Also, please consider the books I mentioned above.

Go Well. David.

Effort and Reward


The mortal asked the gods, “What shall I do?”

They answered–“Strive for what you can.”

“That is not enough.” The man responded.

“Then strive for what you can’t,” Came the reply.

I sat in a meeting with my writing friends, and one of the members began talking about predictions (perhaps they were dreams) for her yet unfinished book. Later, in talking with another writer, I mentioned what she had said and expressed my thoughts that her expectations were lofty and likely to never happen. He listened patiently and told me–“Well, it’s certainly not going to happen if she doesn’t try.” He was right.

Later, I thought about that conversation. I also thought about the plaque that is on the wall where professional tennis players enter Louis Armstrong Stadium to play matches at the U S Open. The plaque says, Pressure is a Privilege” The connection of recent conversations and that plaque started me thinking.

It feels to me that we live in an age of increasing mediocrity. A place where just good enough reigns and getting by is becoming the norm. And I think what life would be without dreams, hopes, and persistence?

Who would be in the NBA if no one dared dreamed of making that happen? Would we have landed on the moon and returned, or found a vaccine for polio if we’d listened to the Nay Sayers proclaiming it can’t be done?

Now, in this stage of life, I spend a lot of time and energy writing, and many of my friends are also writers. We each have different reasons why we put pen to paper. Some are with dreams of the next bestseller, and all that goes with that accomplishment. Others long to write just one magical sentence. No reason is right, and no reason is wrong as long as it is the honest why that we do it.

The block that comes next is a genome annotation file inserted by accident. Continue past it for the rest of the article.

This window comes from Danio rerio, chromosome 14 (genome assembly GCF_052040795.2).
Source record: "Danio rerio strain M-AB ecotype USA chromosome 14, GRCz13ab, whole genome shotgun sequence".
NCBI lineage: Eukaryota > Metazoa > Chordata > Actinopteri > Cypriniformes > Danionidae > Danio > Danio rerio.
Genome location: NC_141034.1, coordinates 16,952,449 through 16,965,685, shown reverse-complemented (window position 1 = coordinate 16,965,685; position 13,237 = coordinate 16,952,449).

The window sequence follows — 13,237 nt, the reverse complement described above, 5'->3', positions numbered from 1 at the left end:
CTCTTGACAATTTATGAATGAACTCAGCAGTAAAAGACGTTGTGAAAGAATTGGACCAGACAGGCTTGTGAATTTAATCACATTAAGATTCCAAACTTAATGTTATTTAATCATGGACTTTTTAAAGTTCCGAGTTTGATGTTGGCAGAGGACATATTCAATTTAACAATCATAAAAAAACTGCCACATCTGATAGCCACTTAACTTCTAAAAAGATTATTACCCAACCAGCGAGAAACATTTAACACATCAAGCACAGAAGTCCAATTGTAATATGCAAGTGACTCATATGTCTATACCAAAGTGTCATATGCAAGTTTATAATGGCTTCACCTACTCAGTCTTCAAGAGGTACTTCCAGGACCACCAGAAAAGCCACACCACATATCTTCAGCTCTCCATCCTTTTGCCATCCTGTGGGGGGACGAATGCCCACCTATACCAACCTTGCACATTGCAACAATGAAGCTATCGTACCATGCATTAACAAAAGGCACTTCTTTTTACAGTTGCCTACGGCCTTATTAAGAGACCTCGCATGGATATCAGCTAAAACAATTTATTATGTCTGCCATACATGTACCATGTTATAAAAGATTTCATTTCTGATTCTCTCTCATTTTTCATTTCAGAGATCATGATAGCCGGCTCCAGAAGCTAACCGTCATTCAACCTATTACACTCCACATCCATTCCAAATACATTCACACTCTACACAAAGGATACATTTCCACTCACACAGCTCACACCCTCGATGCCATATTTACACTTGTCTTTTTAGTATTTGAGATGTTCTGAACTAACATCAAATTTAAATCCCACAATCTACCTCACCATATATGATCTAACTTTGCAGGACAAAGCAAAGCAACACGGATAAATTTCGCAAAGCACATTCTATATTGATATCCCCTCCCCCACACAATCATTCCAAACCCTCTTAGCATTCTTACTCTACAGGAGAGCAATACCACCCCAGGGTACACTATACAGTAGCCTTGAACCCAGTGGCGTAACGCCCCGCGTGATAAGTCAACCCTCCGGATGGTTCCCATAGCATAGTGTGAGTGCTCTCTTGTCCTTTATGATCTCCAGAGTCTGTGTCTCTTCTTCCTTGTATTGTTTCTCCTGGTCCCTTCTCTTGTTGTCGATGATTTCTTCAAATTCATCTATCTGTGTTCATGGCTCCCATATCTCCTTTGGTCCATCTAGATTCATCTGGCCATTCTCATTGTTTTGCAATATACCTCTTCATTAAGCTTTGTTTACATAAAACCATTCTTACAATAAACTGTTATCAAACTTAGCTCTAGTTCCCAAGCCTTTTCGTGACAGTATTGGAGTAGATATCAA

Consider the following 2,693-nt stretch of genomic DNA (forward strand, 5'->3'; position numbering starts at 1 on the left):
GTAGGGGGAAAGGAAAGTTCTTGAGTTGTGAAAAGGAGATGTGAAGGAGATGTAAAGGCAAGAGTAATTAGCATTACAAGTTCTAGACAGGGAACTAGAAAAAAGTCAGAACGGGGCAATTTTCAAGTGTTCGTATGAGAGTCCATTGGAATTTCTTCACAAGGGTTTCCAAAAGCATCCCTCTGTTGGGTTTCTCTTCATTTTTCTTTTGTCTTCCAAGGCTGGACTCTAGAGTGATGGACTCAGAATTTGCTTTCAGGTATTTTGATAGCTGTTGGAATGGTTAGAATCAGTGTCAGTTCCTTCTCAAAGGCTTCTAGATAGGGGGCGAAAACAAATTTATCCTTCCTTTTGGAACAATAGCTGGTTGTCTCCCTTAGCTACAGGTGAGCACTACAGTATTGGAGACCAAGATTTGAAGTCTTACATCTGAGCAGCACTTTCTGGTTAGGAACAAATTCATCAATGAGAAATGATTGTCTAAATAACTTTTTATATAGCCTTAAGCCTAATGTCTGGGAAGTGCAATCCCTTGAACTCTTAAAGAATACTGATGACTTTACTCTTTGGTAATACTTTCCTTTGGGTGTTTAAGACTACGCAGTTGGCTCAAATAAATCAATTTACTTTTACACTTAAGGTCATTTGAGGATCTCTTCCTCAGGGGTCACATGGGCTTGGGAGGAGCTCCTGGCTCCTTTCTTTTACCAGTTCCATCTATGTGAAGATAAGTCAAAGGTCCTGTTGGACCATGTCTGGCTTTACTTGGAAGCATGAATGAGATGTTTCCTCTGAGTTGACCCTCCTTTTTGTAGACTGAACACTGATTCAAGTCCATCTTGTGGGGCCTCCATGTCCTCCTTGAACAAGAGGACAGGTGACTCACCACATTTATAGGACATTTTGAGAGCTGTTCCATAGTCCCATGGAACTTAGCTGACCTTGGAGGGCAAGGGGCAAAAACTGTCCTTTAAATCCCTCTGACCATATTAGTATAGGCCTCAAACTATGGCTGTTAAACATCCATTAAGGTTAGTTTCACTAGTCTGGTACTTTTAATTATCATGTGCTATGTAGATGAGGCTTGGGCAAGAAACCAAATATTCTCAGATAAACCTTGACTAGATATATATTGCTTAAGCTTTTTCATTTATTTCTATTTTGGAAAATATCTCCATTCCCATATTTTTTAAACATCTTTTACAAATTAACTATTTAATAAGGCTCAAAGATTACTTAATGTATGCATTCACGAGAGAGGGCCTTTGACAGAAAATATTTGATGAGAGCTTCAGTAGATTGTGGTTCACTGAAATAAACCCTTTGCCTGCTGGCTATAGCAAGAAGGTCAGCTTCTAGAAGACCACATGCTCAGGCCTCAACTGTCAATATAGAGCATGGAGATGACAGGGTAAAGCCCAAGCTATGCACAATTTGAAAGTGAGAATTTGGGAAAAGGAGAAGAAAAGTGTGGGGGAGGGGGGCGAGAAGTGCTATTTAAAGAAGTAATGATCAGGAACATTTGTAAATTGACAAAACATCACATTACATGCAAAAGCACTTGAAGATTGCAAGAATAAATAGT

I can only speak for myself, but I am keenly aware of the difference I feel when I have put my heart and soul into doing something and when I have simply gone through the motions and said, that’s good enough. Life is too short to drink weak coffee, and it’s too short to not give it our best shot.

I’ll repeat the line from the Mary Oliver poem, The Summer Day

                         Tell me, what is it you plan to do

                     with your one wild and precious life?

We may all have regrets at the end of our lives, but I hope that we can all say it wasn’t for lack of trying.

Go well, my friends, and may your books be best sellers, your basketball shot win the NBA finals, and may you embrace pressure as a privilege.

Some last thoughts.

John Steinbeck was told by a professor that he would be an author when “When pigs flew.” And so he had this printed on every book he wrote – ad astra per alas porci. “To the stars on the wings of a pig.”

“My grandmother told me a long time ago, ‘I don’t care if you’re sweeping a porch for a living,’ she said, ‘You need to do your best.’ So I’ve lived by that every single day